Singtel "Amateur Housewives" ... the solution to Singapore's declining birthrate?!

To answer that question, we need to know the game first hand. But alas, Singtel has removed the game from its website game content.

Singtel has taken off from its website game content which a member of the public has called "sexually explicit".

These games, which were listed right next to the categories labeled Disney and Kids, required neither username nor password for download.

This meant that any member of the public, including the under-aged, had access to these games, according to Ms Karen Lim who alerted reporters.

In an email statement to Mediacorp, Ms Lim highlighted that she saw "pages of naughty games with sexual, lesbian connotations."

Ms Lim also provided webpage screenshots depicting scantly clad women with titles such as "Amateur Housewives".

Descriptions of the downloadable games included "real housewives with naughty fantasies" and "if you have the nerve you will be able to catch them cheating".

"I was taken aback", said Ms Lim, "on a respectable site, this is terribly shocking with suggestive pictures".

Ms Lim said the response by Singtel had been dissatisfactory when she raised the issue with the customer service department.

She has written to the Ministry of Community Development, Youth and Sports (MCYS) about the content which she sees as inappropriate.

A SingTel spokesperson said, "recently, some mobile gaming content was not presented in the best possible way and this caused concern for a customer. We have taken that feedback seriously and removed the content. We can assure our customers that this was not explicit adult content."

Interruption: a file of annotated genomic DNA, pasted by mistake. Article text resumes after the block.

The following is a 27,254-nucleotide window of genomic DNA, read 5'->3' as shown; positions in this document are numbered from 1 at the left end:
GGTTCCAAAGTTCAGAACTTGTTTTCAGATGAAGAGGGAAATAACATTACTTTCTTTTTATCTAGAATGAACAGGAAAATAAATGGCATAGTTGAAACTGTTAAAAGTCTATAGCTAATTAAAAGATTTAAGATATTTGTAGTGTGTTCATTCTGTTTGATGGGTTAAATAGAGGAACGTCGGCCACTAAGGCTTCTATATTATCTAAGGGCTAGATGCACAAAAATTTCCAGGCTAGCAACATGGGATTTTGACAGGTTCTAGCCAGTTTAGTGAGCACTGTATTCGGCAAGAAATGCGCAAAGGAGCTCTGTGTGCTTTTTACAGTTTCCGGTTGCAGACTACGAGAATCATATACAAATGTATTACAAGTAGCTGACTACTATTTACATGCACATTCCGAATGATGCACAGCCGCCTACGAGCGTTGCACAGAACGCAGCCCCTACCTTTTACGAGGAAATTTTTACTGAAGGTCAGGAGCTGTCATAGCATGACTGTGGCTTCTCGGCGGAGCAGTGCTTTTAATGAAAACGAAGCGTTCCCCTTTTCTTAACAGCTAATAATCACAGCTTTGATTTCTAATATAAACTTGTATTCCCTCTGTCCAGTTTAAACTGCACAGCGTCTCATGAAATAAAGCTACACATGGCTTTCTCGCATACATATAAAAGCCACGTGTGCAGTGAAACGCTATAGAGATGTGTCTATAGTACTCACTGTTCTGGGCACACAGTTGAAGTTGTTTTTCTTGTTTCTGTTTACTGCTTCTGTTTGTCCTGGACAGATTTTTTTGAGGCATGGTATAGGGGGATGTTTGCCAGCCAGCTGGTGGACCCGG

Seperately, M1 has also removed games from its website which Ms Lim complained about.

The content of the games, while not sexually explicit, conveyed a sexy theme.

In an email statement from M1, Mr Ivan Lim, Deputy Director for Corporate Communications & Investor Relations, said that it was "an isolated incident and strict investigations are currently undergoing to ascertain how the contents slipped through our filtering system."

From Channel NewsAsia, "Singtel removes "sexually explicit" game content from website".

Many Singaporeans support the Budget Statement to raise productivity but there's one topic creating a buzz online.

The country's declining birth rate was a top concern during a webchat with Community Development Minister Vivian Balakrishnan.

This is part of the government's feedback channel, REACH's move to find out what people think of this year's Budget initiatives.

Despite the government's slew of measures including longer maternity leave and cash incentives, the Total Fertility Rate (TFR) plummeted from 1.6 in 2000 to 1.23 last year, a far cry from the 2.1 needed for the population to replace itself.

In fact, the ministry's target this year is to raise the TFR from 1.23 to 1.29.

During the webchat, it was clear that some felt Singaporeans have to take it upon themselves to set up families. Others feel the government should provide more incentives.

Dr Balakrishnan said: "A major factor for that fall was that the economy went into a tailspin last year. So we shouldn't over-react to that. We've just enhanced the package a year ago, so I'd rather wait to see how things pan out in this year, with the economic recovery. And then later on if need be, we'd consider making enhancements."

Another issue raised during the webchat was that there were some who felt that the middle-income households were left out.

Dr Balakrishnan said: "The overall restructuring of our economy will change the tenor of our society and ultimately change productive capacity of Singaporeans.

"Unfortunately these are long-term things and you won't see instant results. But if we can sustain this course, the overall impact on our society in the next five to 10 years, will actually be very major."

From Channel NewsAsia, "Singapore's declining birth rate one of people's top concerns".


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